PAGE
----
Male circumcision and risk of HIV in Australian homosexual men.
In contrast to findings among African heterosexuals, data on the association of circumcision and HIV infection in men who have sex with men are few and conflicting. The Health in Men (HIM) prospective cohort study recruited 1,426 HIV-negative homosexual men from community-based sources in Sydney, Australia, between 2001 and 2004 and followed them until mid-2007. 66% were circumcised. Participants underwent annual HIV testing, and detailed information on sexual risk behaviour was collected biannually. Median follow-up time was 3.9 years. There were 53 HW seroconversions during the 5,161 person years of follow-up: an incidence of 0.78 per 100 person-years. Overall, circumcision did not significantly reduce the risk of HIV infection (hazard ratio 0.78, p=0.42). However, circumcision was associated with a significant reduction in HIV incidence among the one-third of participants who reported a preference for the insertive role in anal intercourse (hazard ratio 0.11, p=0.041) and whose sexual behaviour closely and consistently reflected this preference. This finding is based on only seven infections amongst men with such a preference, five of which were in uncircumcised men, and these small numbers are a key limitation of the analysis. Amongst the 10% of person-years in men who reported only insertive sex and no receptive sex, circumcision did not significantly reduce HIV risk. The investigators call for randomised controlled trials to further explore the relationship. (1)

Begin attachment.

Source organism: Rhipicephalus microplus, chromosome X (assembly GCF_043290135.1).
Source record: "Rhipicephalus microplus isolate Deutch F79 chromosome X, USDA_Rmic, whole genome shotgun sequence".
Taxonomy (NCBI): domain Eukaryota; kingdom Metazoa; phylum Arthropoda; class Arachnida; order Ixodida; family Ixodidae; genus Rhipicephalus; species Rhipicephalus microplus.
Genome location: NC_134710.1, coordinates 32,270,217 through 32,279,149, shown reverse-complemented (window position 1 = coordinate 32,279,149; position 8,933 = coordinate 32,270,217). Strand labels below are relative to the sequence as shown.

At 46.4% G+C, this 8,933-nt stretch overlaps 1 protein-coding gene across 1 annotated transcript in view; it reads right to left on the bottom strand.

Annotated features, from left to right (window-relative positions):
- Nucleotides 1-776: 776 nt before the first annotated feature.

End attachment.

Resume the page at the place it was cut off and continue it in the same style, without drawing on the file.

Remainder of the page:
(1.) Templeton D J, Fengyi J, Mao L, et al. Circumcision and risk of HIV infection in Australian homosexual men. AIDS 2009;23(17):2347-51.
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|Title Annotation:||ROUND UP: HIV and AIDS|
|Publication:||Reproductive Health Matters|
|Article Type:||Brief article|
|Date:||May 1, 2010|
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